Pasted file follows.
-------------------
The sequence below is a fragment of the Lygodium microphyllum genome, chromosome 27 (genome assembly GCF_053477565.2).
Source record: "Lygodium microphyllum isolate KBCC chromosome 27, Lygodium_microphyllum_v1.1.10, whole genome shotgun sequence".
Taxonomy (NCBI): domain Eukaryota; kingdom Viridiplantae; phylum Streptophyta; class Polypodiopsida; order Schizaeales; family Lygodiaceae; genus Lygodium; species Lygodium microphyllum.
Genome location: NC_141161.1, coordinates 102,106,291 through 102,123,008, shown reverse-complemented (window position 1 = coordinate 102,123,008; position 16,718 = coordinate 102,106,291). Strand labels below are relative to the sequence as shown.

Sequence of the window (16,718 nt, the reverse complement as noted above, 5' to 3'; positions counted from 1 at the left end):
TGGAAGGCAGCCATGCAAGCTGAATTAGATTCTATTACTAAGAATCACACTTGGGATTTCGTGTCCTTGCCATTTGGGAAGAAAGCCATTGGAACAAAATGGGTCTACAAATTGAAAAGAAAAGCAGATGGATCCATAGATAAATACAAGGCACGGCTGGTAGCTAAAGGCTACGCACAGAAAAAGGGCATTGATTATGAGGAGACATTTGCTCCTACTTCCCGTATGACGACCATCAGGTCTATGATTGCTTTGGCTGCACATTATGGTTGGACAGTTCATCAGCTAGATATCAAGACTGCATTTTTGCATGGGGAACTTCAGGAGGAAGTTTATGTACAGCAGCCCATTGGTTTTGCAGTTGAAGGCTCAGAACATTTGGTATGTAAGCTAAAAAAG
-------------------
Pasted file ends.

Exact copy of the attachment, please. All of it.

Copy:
The sequence below is a fragment of the Lygodium microphyllum genome, chromosome 27 (genome assembly GCF_053477565.2).
Source record: "Lygodium microphyllum isolate KBCC chromosome 27, Lygodium_microphyllum_v1.1.10, whole genome shotgun sequence".
Taxonomy (NCBI): domain Eukaryota; kingdom Viridiplantae; phylum Streptophyta; class Polypodiopsida; order Schizaeales; family Lygodiaceae; genus Lygodium; species Lygodium microphyllum.
Genome location: NC_141161.1, coordinates 102,106,291 through 102,123,008, shown reverse-complemented (window position 1 = coordinate 102,123,008; position 16,718 = coordinate 102,106,291). Strand labels below are relative to the sequence as shown.

Sequence of the window (16,718 nt, the reverse complement as noted above, 5' to 3'; positions counted from 1 at the left end):
TGGAAGGCAGCCATGCAAGCTGAATTAGATTCTATTACTAAGAATCACACTTGGGATTTCGTGTCCTTGCCATTTGGGAAGAAAGCCATTGGAACAAAATGGGTCTACAAATTGAAAAGAAAAGCAGATGGATCCATAGATAAATACAAGGCACGGCTGGTAGCTAAAGGCTACGCACAGAAAAAGGGCATTGATTATGAGGAGACATTTGCTCCTACTTCCCGTATGACGACCATCAGGTCTATGATTGCTTTGGCTGCACATTATGGTTGGACAGTTCATCAGCTAGATATCAAGACTGCATTTTTGCATGGGGAACTTCAGGAGGAAGTTTATGTACAGCAGCCCATTGGTTTTGCAGTTGAAGGCTCAGAACATTTGGTATGTAAGCTAAAAAAG